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Monkey Island 3: The Curse Of - Classic Game Review

A brand new tale in the world of Monkey Island is coming out, and I'm hoping for a fun old style adventure game in the vein of the classic genre. I went ahead and pre-purchased all five episodes, and can't wait to delve in. But, before starting to play episode one, I decided to refresh my memory on that which came before. This is a review of my experiences with The Curse of Monkey Island.

Get the Game Running

Unlike Monkey Island 1 or 2, I have Monkey Island 3 on a CD. The game is supported on Windows 95 and I was hoping I could get it to work 'as is' without resorting to SCUMMVM or some other utility. It went through the install easy enough, but unfortunately I got stuck there. The game loaded, but immediately had a sound issue in the opening screens. I gave up and reverted to the ScummVM path.

This time I discovered the SCUMMVM wiki. It tells me the data files that are needed to run the game. I was able to grab those data files direct from the CD without needing to install the game. That is good info to have and made the setup process a bit easier. With SCUMMVM, I had no issues.

Elaine Marley, will you marry me?

The Curse of Monkey Island is a big change from the previous two games. First, the games visuals are done in a cartoony style. I have to say I quite like it. Second they added voices, something that would not have been practical back in the floppy disk days. It is also worth nothing that Ron Gilbert was not on board as the designer for this third entry. Despite these changes, the game goes out of its way to pay homage to the Monkey Island theology.

The game starts out shortly after the strange Monkey Island 2 ending. Guybrush Threepwood, our pirate hero, is floating through the sea on a bumper car. He is pining for his lost Elaine and fears for his death from hunger and thirst. He obliviously floats between a sea battle between Zombie Pirate LeChuck and Elaine Marley on Plunder Island. Elaine declares her true love for Guybrush, LeChuck is defeated, and Guybrush pops the question. Placing LeChuck's cursed diamond ring on Elaine's finger. She promptly turns into solid gold.

The voices are hit or miss. Guybrush sounds great and I couldn't have picked a better choice myself. LeChuck's is good enough. Elaine's voice is not what I would have imagined, though. Other characters from the past are back such as Wally the mapmaker, and Stan the salesman. Murray the Talking Demonic Skull is introduced in this game, and I must say he is my favorite character from the 'later' Monkey Island games.

Solving Puzzles and The Mega Monkey Mode

Defeating the curse and turning Elaine back into a human makes up the bulk of the games plot. Guybrush must get a bigger, better, uncursed diamond ring to offset the cursed ring. The ring should be found on Blood Island, and to get there Guybrush needs a ship, a crew, and a map. That is standard fair for these games.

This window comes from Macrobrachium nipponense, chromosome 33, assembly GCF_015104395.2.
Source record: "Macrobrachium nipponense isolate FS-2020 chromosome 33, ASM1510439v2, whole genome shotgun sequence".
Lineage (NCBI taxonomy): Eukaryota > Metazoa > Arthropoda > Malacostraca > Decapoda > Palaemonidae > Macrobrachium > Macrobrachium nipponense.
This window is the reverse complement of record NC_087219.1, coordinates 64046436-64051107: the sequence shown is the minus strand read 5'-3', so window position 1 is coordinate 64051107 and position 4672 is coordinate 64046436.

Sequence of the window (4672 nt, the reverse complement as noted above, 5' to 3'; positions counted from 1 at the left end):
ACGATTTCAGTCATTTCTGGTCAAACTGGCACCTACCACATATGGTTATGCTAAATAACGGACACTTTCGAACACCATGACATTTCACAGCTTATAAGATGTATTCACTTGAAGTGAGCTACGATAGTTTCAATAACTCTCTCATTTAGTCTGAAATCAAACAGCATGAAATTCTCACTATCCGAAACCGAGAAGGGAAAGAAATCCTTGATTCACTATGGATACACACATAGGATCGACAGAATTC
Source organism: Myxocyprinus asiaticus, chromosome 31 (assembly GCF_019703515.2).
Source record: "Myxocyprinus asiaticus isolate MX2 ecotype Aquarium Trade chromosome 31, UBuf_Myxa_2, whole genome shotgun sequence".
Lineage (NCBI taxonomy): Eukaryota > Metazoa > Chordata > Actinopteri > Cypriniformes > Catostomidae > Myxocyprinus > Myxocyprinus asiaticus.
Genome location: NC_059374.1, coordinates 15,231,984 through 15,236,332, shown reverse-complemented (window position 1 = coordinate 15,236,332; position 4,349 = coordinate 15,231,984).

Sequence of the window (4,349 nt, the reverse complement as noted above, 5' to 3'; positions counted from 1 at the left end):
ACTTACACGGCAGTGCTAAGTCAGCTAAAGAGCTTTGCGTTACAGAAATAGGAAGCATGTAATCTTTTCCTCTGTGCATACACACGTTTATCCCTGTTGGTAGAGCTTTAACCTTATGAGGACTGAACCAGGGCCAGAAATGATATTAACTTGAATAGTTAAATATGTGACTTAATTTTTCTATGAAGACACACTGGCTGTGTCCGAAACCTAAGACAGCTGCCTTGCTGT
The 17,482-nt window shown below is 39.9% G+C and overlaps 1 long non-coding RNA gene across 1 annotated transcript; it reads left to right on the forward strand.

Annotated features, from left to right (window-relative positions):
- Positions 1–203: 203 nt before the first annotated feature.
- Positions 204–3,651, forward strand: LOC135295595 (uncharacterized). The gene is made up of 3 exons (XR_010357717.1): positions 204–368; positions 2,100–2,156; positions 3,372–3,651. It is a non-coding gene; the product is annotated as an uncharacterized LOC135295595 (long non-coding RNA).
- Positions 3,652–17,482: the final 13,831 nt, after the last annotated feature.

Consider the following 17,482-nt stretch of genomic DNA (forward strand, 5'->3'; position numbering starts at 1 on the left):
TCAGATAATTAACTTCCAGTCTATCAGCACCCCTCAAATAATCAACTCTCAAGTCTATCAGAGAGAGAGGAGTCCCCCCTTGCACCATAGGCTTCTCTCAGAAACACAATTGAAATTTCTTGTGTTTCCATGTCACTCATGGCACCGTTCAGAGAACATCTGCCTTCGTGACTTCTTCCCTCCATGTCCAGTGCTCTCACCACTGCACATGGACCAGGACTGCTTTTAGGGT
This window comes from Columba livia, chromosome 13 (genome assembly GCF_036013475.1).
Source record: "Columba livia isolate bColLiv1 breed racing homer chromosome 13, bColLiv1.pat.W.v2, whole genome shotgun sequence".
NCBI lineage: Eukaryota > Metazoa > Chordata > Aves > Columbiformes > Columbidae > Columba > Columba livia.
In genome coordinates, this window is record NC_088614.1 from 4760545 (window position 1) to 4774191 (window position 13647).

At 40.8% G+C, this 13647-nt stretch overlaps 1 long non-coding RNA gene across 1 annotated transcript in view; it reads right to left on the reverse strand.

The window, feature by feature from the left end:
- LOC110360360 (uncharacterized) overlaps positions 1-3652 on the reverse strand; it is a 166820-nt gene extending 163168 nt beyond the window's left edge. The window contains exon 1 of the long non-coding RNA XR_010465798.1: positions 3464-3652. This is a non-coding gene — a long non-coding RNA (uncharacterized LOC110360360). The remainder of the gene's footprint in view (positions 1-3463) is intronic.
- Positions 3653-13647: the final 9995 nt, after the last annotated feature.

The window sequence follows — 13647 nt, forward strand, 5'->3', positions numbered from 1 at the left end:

The interface of this game is different than the previous two. You click on an item and a "do stuff" window pops up. You can either use the mouth, to talk to or eat something; the hand, to use something; or the eyes to examine something. The interface is simplier than te point and click verb noun of the previous game. But, you'll get used it to quickly. Unfortunately things do downhill after that.

The games puzzles were tedious and there are so many items that the game is often one big click fest, trying to figure out what you combine with what. There are so many "useless" hotspots it is almost impossible to figure out what should be clicked where. I'm not sure if it is better for a game to have lots of hotspots for the sake of exploration and fun, or only hotspots that move the game forward. I suppose a balance could be reached, but this game does not reach it. The endless clicking was just frustrating and detracted from enjoyment of the game. It was as if behind every locked door was another locked door, and any progress was slow.

As with the previous entry in the series, this game offers an easy path and a mega monkey mode. I played through both. The easy path bypasses a few of the more obscure puzzles, which actually makes the game a lot more enjoyable to play.

What Next?

Monkey Island 2 had the weirdest ending of all video games. Unfortunately, Monkey Island 3 tries to make sense of that ending with little success. I have no idea what Ron Gilbert originally intended, but I'm sure this was not it. The design of this game was probably constrained by what came before.

Next up, I'm going to try to install and play Escape from Monkey Island, the fourth in the series. This game is not supported by SCUMMVM, so I'm not sure what to expect in terms of installation woes. After that, I tackle the new Tales of Monkey Island.

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